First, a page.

To Be or Not to Be

Being VS Doing

(or Why Most of Us Feel Lazy if We Aren’t ‘Doing’ Something)

This past weekend I was happily and lazily spending the morning (ALL morning!) in bed, and enjoying myself by watching two semi-deflated Valentine’s Day helium balloons dance around my room being pushed and pulled by the air current.  It was mesmerizing.

During this very low energy activity I checked my twitter app to find a tweet from a friend that said “Today we all have the choice to march in place and mark time, or move forward and go someplace.  What are you going to do?”

Of course, I’m all for moving forward! In fact my whole business is built on the premise that I help my clients move forward.  So this seems like an easy answer, BUT the latter part of their tweet (and yes I realize that I am taking this completely out of context) was what hit me: the question, “What are you going to do?”

As I reclined watching the balloons float around in the morning sunlight my train of thought went speeding towards the whole concept of “doing”.  And more specifically, “Doing versus Being.”

Serendipitously this idea came up several more times since Sunday, and more than once with clients, so I wanted to address it here in my blog.

I want to tell you a story that might illustrate my position.

My son is a competitive cyclist, and like most elite athletes he burns more calories in an afternoon than some of us burn in a week (it is not unusual for him to ride his bike 100 miles in a day).

A few years ago he was in the middle of his training season, riding the daylights out of the mountains in Colorado and suddenly he found himself without the energy to continue.

Not just that day, but for the rest of the season.  He had overtrained.

He had failed to rest enough and as a result  he missed an entire year of racing.  There was literally nothing he could do to rebuild his body but to rest.

And this, this “doing nothing” was emotionally painful.  Why?  Because while he was pushing his limits he felt like he was building his endurance, his speed, his mental capacity for strategy, his climbing skills, his engine, but while he was resting he felt like he was marching in place, marking time.

I think that watching him go through this experience taught me in a very real way something that I find myself reminding him now, as well as myself and my clients when it is applicable…”the rest is as important as the work”.

Which brings me back to “doing vs. being”.  One of my favorite maxims is, “Doing is work, being is effortless.” 

I’m not finding fault with “working”.  I am wanting to open a conversation about bringing more effortlessness into your life.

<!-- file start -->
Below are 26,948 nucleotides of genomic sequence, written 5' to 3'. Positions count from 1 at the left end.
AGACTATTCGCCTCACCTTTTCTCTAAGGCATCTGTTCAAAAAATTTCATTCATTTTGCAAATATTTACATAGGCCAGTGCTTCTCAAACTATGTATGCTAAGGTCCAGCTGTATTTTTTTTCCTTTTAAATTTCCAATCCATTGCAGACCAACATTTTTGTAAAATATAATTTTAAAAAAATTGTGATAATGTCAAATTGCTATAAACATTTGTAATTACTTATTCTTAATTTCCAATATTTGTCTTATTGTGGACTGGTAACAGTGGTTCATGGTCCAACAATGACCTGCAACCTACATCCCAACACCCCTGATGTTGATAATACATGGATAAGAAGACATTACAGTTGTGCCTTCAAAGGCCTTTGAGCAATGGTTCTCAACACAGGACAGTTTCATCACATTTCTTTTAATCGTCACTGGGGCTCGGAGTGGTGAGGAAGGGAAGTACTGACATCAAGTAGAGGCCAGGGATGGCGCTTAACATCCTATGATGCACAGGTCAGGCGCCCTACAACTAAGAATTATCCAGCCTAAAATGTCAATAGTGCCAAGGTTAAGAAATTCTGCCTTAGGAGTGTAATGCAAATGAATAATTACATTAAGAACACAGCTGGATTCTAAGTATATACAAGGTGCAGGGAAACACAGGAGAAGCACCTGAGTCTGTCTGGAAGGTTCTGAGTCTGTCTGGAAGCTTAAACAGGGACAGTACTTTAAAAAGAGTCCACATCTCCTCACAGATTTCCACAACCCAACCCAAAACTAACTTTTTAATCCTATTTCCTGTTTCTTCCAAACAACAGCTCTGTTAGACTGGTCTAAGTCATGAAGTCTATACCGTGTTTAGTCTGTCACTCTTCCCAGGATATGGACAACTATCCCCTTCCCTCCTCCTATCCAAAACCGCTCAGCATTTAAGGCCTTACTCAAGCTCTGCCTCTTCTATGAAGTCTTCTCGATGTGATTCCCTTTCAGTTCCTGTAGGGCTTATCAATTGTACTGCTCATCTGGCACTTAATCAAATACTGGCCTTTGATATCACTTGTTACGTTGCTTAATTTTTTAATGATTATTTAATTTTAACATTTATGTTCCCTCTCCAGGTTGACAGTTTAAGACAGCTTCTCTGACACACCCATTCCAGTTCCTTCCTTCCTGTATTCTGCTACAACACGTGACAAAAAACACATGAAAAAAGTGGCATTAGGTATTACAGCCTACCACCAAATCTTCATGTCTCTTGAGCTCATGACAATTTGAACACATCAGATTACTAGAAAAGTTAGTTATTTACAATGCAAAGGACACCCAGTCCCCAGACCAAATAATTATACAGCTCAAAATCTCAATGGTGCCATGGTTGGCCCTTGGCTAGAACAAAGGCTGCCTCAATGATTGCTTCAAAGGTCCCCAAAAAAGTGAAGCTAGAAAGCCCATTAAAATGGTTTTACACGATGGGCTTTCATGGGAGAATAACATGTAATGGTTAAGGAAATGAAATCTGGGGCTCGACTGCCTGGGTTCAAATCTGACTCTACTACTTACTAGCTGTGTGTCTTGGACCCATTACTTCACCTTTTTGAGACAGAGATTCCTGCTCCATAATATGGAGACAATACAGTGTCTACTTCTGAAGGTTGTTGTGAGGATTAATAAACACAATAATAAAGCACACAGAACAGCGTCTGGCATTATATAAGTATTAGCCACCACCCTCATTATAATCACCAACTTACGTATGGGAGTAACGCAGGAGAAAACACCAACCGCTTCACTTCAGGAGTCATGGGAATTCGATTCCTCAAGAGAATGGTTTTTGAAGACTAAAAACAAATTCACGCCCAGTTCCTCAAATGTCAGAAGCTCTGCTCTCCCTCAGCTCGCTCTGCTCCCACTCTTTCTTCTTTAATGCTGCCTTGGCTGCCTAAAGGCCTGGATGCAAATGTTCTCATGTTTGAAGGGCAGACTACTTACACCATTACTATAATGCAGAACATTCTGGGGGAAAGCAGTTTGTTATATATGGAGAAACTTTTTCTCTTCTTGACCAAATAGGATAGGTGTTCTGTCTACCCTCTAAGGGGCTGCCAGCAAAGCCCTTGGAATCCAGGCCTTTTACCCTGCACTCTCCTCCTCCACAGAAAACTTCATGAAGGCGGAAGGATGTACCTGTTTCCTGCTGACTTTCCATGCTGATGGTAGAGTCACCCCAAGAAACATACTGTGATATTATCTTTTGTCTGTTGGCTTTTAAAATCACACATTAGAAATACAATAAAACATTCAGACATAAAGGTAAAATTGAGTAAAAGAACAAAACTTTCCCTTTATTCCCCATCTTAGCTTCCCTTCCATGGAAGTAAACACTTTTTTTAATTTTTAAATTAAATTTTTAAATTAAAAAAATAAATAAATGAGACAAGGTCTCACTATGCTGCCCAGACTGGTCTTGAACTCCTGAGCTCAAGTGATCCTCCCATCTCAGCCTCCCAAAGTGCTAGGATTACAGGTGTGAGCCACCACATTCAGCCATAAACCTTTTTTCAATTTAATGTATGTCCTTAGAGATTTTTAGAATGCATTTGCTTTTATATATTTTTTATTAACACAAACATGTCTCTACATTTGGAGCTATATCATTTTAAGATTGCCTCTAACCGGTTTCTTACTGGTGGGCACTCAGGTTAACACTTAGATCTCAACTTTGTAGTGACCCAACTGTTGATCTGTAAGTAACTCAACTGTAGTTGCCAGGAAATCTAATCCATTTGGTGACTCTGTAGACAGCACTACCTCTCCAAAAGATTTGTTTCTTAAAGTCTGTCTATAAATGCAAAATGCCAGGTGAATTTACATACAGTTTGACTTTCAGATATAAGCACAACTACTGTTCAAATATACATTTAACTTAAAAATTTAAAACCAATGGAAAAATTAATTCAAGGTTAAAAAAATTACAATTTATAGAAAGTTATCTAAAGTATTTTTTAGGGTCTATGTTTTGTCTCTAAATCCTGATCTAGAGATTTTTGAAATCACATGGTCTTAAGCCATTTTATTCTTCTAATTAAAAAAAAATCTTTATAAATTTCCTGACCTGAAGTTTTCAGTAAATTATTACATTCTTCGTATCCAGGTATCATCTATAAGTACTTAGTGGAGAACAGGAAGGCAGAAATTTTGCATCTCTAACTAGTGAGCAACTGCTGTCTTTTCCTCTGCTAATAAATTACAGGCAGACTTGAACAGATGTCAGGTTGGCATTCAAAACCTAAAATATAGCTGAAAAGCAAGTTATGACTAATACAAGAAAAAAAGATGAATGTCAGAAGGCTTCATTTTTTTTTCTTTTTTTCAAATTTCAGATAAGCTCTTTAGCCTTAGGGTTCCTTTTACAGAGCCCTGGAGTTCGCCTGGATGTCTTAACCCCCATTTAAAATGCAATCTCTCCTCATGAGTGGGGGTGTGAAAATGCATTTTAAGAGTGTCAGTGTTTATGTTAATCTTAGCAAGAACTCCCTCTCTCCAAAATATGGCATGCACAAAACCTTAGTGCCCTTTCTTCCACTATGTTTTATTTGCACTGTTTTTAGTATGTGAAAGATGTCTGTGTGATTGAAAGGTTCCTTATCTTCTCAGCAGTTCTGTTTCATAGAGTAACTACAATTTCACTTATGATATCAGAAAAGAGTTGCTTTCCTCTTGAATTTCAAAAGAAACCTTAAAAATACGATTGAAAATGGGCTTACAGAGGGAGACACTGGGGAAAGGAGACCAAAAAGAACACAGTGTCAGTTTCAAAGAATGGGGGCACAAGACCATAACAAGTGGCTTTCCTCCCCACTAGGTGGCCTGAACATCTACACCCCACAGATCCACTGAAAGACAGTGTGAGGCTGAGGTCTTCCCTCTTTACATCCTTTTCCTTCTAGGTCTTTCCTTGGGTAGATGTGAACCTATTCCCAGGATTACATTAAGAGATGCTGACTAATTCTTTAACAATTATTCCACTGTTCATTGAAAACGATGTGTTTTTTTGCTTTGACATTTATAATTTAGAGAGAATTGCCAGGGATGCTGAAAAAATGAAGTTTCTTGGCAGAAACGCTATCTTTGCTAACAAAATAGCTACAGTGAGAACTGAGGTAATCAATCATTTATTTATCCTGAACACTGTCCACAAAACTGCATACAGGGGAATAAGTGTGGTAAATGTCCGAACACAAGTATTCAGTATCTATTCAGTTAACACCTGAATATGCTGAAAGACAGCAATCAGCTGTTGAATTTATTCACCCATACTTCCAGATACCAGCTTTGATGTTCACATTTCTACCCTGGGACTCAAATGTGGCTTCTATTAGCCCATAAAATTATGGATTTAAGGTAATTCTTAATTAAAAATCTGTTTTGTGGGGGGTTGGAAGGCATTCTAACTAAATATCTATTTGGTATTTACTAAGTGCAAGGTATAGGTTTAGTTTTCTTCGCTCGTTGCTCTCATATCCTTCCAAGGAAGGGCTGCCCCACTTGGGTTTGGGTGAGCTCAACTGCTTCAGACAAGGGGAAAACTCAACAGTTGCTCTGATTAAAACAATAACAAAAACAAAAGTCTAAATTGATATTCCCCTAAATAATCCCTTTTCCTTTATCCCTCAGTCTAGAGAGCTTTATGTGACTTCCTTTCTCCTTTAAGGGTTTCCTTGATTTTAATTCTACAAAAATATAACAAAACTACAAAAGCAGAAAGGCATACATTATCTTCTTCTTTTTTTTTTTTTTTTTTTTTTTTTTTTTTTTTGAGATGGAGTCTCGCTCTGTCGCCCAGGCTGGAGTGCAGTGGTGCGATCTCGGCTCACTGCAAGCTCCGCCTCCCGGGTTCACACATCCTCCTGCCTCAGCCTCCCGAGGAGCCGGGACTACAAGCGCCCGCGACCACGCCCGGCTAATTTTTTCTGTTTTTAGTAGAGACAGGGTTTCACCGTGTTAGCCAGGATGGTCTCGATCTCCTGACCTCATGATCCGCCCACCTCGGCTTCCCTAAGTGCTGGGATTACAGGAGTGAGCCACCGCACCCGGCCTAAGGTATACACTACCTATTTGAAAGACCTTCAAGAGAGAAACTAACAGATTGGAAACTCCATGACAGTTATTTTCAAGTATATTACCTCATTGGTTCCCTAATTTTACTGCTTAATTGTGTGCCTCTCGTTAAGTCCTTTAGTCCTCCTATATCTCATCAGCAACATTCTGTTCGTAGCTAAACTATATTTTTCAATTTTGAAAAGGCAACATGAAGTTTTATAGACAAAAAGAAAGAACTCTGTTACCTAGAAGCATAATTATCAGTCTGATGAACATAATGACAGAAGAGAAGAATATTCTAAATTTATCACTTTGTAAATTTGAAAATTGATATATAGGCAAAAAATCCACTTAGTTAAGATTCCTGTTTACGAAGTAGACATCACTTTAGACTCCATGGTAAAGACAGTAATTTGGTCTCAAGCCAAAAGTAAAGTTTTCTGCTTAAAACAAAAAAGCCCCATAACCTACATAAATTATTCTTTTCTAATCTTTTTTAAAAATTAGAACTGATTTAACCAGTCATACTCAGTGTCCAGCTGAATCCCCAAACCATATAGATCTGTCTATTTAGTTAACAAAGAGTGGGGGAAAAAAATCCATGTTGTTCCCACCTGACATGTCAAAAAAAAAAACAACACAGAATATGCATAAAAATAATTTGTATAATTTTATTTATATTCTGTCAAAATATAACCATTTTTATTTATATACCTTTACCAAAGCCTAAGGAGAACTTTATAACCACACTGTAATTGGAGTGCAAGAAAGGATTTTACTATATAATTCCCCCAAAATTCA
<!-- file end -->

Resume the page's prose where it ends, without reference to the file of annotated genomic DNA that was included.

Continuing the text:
You have things that you desire.  You want a relationship that brings you joy.  You want to succeed.  You want abundance.  You want health. You want happiness.  Of course you do.  We all want these things.  And one of the first things we decide when we want something is what we are going to do to get it.

We live in a culture that places a very high value on work.  I know so many people that are like the energizer bunny, just going and going and going.  This invisible judgment and value that we place on work often creates a feeling of guilt when we are not “doing” enough. And this produces burn-out, stress, and dis-ease.

When we are “doing” too much everything becomes a struggle and nothing really seems “easy” anymore.

I want to encourage you to give yourself permission to take some time to just “be”.

Whatever that means to you.  Breathe, relax, have fun, watch a balloon float for a while.

You might be surprised at how this rebuilds you, restores you, reinvigorates you, so that when it is time to get it done, you find yourself accomplishing more with less effort.

Love & Magic,




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6 Responses to To Be or Not to Be

  1. Leslie Uhl says:

    Cindie, Today’s blog post really hit a nerve! I worked like crazy last week, came home, and promptly got so sick that I have been hard pressed to fulfill this weeks’ obligations. Obviously my body was telling me that I needed to rest and digest all I had learned the previous week but I just wanted to keep going (like the energizer bunny!).
    Thank you for clarifying that real need for rest and “me” time just to watch the balloons bounce!
    Leslie Uhl

    • admin says:

      Hi Leslie! Thanks for reading, I’m glad to hear that the post was valuable to you. 🙂 Enjoy your time just “being”, the rest truly is just as important as the work!!

  2. kathern says:

    I truly appreciate your post. All to often I allow my physical self to rest; yet the mind keeps going. To allow my whole self R&R; for the body & soul; now that is peace. k

    • admin says:

      Thank you! I am so glad you let me know this post is valuable to you! Sending you best wishes for complete rest and peace. 🙂

  3. Pingback: Happy 2013! | Cindie Chavez

  4. bryan wayne says:

    sometimes we have to be reminded to take time for ourselves and regather our thoughts and rest our bodys..thanks cindie

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